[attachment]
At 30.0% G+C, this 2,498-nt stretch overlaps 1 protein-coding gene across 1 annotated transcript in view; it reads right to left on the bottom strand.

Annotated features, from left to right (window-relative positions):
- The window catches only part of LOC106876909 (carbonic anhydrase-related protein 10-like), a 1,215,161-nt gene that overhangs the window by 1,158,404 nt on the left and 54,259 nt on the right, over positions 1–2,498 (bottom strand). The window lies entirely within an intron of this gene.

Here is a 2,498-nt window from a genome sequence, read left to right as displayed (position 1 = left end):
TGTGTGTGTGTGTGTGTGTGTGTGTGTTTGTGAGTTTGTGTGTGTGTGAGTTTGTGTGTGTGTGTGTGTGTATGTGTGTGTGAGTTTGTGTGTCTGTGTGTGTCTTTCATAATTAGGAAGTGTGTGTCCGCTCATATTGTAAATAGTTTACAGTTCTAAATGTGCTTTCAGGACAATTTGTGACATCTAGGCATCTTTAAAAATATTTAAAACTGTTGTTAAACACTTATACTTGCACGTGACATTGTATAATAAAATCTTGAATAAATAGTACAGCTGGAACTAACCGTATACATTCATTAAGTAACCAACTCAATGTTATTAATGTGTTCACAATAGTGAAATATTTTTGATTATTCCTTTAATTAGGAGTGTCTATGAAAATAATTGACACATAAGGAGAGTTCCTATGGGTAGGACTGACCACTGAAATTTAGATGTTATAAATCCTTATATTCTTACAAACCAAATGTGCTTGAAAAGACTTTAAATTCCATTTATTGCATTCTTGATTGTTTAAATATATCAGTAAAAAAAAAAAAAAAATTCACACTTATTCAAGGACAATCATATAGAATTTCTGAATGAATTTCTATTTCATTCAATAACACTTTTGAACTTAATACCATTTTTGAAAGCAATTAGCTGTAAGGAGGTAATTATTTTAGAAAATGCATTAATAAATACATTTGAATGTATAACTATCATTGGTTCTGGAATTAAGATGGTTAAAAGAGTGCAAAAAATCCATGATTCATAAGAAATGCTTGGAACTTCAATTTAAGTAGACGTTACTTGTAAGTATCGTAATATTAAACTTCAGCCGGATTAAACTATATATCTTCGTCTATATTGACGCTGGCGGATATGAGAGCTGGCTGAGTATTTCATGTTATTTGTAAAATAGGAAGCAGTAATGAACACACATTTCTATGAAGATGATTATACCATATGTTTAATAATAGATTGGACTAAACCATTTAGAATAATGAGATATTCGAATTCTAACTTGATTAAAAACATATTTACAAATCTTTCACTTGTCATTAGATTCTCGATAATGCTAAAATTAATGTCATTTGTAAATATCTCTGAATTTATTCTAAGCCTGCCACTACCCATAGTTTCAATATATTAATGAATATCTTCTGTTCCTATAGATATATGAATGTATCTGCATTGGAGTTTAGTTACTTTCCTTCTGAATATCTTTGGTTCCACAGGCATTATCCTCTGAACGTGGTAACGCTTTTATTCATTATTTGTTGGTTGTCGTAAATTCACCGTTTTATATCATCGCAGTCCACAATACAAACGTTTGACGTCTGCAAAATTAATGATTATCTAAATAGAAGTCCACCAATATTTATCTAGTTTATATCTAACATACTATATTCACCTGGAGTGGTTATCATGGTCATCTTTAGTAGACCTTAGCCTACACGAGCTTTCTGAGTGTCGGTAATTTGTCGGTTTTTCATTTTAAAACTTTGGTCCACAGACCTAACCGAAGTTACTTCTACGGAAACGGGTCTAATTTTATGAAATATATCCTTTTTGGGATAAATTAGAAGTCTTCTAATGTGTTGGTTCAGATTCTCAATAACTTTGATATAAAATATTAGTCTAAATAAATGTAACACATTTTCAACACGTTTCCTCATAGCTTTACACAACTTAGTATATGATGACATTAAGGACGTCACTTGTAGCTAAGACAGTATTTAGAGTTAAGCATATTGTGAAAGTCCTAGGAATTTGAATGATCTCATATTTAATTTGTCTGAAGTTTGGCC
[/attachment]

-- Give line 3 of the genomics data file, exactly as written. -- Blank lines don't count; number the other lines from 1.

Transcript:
- The window catches only part of LOC106876909 (carbonic anhydrase-related protein 10-like), a 1,215,161-nt gene that overhangs the window by 1,158,404 nt on the left and 54,259 nt on the right, over positions 1–2,498 (bottom strand). The window lies entirely within an intron of this gene.